Social Change And Gender-Based Violence: Representations In Caribbean Literature And Performance Cultures

deadline for submissions: 
July 29, 2022
full name / name of organization: 
Kelsi Delaney, University of Leicester (Conference online)
contact email: 







Online Symposium, 22nd – 23rd September 2022


Closing date for Abstract and Bio Submissions: 29th July 2022



Gender-based violence (GBV) has a history in the foundation of colonial enterprises in the Caribbean where sexual violence and the (re)ordering of masculinities and femininities were central to the control of racialised, gendered and classed social groups. Though social changes led to the “delegitimization of violence against women” (Reddock 2004, xvi), in contemporary Caribbean society, the problem of GBV persists. GBV is inextricably linked to cultural beliefs about male dominance, economic exclusion, policing of sexualities, and multiple intersecting dimensions of social difference. Social movements in the Caribbean have historically risen to defend the rights, bodies, and dignity of Caribbean people who have been victimised by GBV. Rosina Wiltshire-Brodber emphasised, “The Caribbean gender issue cannot be divorced from the fact that Caribbean men and women cannot respect and value each other if as a people they do not respect and value themselves” (Wiltshire 1988, 147). Caribbean literary and performance cultures were key to the raising of consciousness, activism, and public mobilisations for social change. Recent social anthems such as “Leave Me Alone” from Calypso Rose and the emergence of youth-based social action groups that use poetry, fiction and blog on GBV are examples of art employed as activism to generate social change. 

 This symposium, Social Change and Gender-based Violence: Representation in Caribbean Literature and Performance Cultures, will explore the complex and contradictory meanings, discourses, and aesthetics of GBV as represented in print and performance cultures. We see print and performance cultures as published literary texts, spoken word, calypso, chutney soca and dancehall music, to name a few, but we also welcome contestations. In doing so, the symposium explores collective unconscious and cultural beliefs articulated in literature and performance cultures. The symposium seeks to illuminate both the solidarities and divergences of politics that emerge within these genres, attesting to the dynamic regional cultural, racial, national, and personal affiliations and perspectives of artists working in the region.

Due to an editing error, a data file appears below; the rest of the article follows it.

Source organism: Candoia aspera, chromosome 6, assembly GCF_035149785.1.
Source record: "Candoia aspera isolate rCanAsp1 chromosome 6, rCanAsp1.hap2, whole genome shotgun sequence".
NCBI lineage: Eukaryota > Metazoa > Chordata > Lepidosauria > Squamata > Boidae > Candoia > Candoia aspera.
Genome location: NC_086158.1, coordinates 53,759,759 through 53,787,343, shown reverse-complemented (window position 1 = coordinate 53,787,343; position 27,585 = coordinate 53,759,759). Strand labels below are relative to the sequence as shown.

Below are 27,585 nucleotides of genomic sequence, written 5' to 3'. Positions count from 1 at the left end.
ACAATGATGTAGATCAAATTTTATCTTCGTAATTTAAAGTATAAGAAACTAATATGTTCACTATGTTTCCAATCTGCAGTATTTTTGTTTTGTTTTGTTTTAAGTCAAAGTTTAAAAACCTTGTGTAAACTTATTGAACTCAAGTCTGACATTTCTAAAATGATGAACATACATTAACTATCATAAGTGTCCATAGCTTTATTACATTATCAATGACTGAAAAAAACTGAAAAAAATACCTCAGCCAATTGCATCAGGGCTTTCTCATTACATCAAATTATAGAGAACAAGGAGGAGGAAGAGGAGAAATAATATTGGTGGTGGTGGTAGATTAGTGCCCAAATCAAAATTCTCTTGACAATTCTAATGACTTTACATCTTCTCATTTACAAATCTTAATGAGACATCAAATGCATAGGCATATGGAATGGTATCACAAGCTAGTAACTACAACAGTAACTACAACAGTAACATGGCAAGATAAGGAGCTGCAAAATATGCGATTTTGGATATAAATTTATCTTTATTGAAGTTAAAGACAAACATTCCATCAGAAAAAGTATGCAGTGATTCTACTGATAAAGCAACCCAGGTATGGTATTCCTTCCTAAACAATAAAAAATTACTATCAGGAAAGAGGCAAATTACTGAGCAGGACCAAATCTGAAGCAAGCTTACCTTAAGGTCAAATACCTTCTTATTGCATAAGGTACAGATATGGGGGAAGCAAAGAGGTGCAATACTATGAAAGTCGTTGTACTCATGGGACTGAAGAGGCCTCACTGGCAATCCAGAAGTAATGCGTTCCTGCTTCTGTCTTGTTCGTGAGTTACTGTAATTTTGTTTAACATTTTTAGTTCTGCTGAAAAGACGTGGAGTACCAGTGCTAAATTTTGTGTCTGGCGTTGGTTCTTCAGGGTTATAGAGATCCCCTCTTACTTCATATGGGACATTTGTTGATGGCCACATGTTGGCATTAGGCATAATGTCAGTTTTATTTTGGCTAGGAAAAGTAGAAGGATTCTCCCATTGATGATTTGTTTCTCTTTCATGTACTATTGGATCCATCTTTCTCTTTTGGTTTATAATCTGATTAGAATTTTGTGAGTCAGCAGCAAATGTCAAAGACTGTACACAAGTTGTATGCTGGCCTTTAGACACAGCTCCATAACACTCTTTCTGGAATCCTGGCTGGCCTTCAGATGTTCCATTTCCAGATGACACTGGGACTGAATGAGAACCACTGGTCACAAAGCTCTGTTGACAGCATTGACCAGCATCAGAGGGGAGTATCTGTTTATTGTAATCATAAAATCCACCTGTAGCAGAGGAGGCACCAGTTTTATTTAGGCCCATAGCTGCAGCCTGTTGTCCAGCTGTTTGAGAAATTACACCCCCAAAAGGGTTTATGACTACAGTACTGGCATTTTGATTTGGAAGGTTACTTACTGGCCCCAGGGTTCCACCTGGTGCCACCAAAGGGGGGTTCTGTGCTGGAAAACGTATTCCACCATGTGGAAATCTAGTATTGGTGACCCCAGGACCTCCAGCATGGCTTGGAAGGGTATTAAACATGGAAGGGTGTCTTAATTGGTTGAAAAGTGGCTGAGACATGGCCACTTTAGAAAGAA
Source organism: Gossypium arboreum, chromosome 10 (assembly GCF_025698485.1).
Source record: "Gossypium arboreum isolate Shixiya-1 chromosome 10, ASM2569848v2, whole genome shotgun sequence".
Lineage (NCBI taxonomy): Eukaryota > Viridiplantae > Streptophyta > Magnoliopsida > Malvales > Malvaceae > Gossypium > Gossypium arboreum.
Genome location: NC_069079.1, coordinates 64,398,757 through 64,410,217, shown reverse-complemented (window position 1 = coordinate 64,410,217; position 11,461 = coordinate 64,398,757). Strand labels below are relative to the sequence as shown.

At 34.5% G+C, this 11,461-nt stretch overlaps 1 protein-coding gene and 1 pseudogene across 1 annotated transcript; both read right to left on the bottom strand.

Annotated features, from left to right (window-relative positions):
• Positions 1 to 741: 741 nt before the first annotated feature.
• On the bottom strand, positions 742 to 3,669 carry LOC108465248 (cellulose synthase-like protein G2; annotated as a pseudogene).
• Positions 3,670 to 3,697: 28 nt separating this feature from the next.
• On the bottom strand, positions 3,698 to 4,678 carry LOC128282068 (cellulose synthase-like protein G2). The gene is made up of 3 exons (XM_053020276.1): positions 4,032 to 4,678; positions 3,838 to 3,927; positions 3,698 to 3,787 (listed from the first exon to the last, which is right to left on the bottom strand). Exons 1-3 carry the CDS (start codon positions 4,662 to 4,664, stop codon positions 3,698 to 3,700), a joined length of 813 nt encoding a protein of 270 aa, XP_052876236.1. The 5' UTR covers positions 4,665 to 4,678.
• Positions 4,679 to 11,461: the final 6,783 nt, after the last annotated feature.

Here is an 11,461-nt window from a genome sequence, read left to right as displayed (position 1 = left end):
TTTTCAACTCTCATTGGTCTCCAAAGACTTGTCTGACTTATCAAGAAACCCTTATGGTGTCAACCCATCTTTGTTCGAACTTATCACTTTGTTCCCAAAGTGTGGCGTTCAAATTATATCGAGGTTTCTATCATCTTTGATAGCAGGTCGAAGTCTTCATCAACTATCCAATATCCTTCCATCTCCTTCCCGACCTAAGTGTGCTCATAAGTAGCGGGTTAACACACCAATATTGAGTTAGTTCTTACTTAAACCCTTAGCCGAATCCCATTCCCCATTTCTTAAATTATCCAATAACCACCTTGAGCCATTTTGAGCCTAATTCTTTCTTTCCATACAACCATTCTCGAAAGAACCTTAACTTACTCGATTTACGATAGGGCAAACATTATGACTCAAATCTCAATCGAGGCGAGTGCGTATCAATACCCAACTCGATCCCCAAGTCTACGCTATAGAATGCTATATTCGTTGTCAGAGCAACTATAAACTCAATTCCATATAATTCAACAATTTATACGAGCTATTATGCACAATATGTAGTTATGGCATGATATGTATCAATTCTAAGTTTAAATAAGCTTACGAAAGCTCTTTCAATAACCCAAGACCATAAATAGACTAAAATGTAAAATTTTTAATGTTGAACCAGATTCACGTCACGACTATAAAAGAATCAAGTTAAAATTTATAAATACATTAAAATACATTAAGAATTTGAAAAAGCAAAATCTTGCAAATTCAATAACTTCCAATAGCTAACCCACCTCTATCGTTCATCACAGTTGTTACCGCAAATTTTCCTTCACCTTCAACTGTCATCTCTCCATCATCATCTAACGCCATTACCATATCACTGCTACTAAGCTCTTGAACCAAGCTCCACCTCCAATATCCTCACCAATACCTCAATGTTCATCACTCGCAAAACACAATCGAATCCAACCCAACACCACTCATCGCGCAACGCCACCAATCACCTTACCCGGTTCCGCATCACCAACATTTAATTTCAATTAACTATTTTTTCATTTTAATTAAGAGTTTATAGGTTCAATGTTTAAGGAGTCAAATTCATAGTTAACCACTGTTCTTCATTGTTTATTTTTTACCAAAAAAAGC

Considering this, the symposium asks: How is GBV being represented in Caribbean literature and performance cultures? How do expressions of gender ideals, identities and expectations in Caribbean literature and performance cultures inform perspectives on GBV? How do the intersections of race, class, gender, sexuality, geography, and age contextualise discourses on GBV in Caribbean literature and popular culture? What are the political possibilities and limitations of arts activism for social change in the Caribbean? 

 The symposium welcomes papers grounded in cultural studies, gender studies, historical and literary studies, as well as interdisciplinary approaches that explore the textual and performance representations of GBV. We welcome papers that put forward critique, creative methodologies, new conceptual frameworks and activist insights on the contemporary and future contexts of social change and GBV in the Caribbean. Following the symposium, a journal special issue will be published.

 This symposium is part of an international, collaborative research project funded by the UK Arts and Humanities Research Council. The Principal Investigator for Representing gender-based violence: Literature, performance and activism in the Anglophone Caribbean is Dr. Lucy Evans and the Co-Investigators are Dr. Gabrielle Hosein and Dr. Sonjah Stanley Niaah. The Research Associates are Dr. Kelsi Delaney and Mr. Amílcar Sanatan. 

 We invite papers on, but not limited to, the following themes: 

  • Race, class, gender and sexualities in the representations of GBV in Caribbean literature and performance cultures 
  • The role of literature and performance cultures in social movements against GBV 
  • Arts and pedagogies in literature and performance cultures 
  • Histories of feminist and women’s literary and performance cultural movements 
  • Feminist social change as a literary and performance cultural movement 


Submission Guidelines

Abstracts (200-250 words) and Bios (80-100 words) should be submitted to Dr. Kelsi Delaney and Mr. Amílcar Sanatan with the subject line “Social Change and GBV Abstract” by 29th July 2022. 

 All correspondence or questions regarding the symposium should be addressed to the symposium organisers, Dr. Kelsi Delaney and Mr. Amílcar Sanatan